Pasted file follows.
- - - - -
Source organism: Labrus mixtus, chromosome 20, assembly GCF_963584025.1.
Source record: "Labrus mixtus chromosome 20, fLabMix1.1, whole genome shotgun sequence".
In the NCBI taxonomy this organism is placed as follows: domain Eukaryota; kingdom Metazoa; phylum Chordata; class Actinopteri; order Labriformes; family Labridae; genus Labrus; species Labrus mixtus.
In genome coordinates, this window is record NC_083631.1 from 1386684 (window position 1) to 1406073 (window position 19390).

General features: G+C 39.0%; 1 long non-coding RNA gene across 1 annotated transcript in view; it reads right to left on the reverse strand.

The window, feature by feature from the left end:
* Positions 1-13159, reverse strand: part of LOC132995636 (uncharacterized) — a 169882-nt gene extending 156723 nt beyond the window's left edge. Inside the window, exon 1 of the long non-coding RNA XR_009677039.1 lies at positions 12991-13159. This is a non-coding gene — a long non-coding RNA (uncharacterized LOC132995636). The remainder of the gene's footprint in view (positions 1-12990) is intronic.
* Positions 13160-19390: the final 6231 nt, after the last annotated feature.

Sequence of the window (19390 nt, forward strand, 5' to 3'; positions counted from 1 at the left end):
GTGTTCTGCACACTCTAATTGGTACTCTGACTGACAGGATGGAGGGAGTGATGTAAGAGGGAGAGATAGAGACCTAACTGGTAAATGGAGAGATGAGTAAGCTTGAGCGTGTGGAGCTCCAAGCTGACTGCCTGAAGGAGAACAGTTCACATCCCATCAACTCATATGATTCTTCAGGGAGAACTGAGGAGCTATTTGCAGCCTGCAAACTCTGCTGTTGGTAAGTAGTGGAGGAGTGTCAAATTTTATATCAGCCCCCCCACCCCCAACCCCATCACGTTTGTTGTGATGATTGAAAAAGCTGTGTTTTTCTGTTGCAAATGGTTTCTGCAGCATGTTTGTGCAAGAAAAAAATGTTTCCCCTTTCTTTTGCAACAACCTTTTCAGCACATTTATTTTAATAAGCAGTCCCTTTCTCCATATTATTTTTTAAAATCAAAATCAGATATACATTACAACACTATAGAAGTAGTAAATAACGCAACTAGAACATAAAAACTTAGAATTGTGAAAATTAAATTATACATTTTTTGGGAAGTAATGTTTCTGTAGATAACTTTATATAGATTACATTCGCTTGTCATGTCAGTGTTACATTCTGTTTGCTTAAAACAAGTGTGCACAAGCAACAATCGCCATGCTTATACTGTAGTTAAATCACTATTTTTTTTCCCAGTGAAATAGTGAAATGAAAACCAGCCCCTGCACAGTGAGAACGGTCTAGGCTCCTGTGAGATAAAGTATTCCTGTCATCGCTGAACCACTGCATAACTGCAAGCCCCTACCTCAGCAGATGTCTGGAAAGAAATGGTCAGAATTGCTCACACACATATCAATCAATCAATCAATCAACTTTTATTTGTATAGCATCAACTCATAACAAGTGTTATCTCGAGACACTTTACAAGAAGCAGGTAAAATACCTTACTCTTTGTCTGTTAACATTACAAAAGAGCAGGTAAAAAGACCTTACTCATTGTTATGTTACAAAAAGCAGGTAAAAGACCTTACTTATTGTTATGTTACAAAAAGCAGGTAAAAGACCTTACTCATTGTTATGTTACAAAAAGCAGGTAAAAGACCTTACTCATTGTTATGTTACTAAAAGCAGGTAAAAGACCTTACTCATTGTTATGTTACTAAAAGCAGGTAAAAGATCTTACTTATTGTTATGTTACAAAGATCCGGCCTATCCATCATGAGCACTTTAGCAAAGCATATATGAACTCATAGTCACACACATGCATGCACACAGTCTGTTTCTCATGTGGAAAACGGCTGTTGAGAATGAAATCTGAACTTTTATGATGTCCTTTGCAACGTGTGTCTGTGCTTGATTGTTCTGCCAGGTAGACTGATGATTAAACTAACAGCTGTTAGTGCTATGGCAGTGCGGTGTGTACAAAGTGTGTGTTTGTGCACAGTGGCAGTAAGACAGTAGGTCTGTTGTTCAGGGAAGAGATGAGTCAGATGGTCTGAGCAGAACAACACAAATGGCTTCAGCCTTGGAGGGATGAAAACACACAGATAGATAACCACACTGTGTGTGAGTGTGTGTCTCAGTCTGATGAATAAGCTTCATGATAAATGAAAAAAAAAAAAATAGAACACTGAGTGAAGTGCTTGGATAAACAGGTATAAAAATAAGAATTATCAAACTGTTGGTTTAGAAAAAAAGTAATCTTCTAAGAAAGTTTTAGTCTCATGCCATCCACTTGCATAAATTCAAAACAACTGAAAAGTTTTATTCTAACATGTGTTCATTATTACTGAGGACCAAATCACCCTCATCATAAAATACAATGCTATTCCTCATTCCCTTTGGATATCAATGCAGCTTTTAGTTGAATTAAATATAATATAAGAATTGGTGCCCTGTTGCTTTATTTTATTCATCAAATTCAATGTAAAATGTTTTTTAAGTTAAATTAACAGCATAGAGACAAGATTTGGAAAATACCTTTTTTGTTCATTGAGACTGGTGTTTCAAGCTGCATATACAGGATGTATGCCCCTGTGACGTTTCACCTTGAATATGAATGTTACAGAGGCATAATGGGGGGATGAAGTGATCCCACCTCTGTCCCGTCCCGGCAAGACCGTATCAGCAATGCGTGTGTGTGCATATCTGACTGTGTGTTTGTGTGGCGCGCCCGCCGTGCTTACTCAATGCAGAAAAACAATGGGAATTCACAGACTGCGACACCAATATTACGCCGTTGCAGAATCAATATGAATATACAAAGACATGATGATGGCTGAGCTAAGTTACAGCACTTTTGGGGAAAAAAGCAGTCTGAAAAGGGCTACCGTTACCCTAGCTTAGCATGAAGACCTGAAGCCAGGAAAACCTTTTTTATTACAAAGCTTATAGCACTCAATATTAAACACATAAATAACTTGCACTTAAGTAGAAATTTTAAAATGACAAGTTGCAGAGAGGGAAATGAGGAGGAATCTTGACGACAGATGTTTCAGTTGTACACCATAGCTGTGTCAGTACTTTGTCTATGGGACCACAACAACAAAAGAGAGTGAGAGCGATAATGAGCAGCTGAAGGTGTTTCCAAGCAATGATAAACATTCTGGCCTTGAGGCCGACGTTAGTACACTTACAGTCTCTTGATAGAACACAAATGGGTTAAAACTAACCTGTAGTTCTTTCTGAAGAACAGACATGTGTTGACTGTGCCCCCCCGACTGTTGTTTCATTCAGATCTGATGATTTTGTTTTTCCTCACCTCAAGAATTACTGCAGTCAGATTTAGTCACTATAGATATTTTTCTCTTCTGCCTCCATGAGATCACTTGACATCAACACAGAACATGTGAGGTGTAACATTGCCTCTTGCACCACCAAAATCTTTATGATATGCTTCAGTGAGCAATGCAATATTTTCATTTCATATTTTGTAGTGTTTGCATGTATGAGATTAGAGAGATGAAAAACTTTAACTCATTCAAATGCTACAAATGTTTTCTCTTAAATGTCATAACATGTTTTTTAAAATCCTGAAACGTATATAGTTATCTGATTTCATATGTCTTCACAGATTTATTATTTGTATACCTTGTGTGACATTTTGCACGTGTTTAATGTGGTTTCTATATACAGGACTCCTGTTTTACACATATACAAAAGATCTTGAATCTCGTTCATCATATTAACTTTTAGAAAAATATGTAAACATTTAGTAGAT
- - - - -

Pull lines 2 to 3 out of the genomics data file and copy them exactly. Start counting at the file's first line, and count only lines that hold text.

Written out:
Source record: "Labrus mixtus chromosome 20, fLabMix1.1, whole genome shotgun sequence".
In the NCBI taxonomy this organism is placed as follows: domain Eukaryota; kingdom Metazoa; phylum Chordata; class Actinopteri; order Labriformes; family Labridae; genus Labrus; species Labrus mixtus.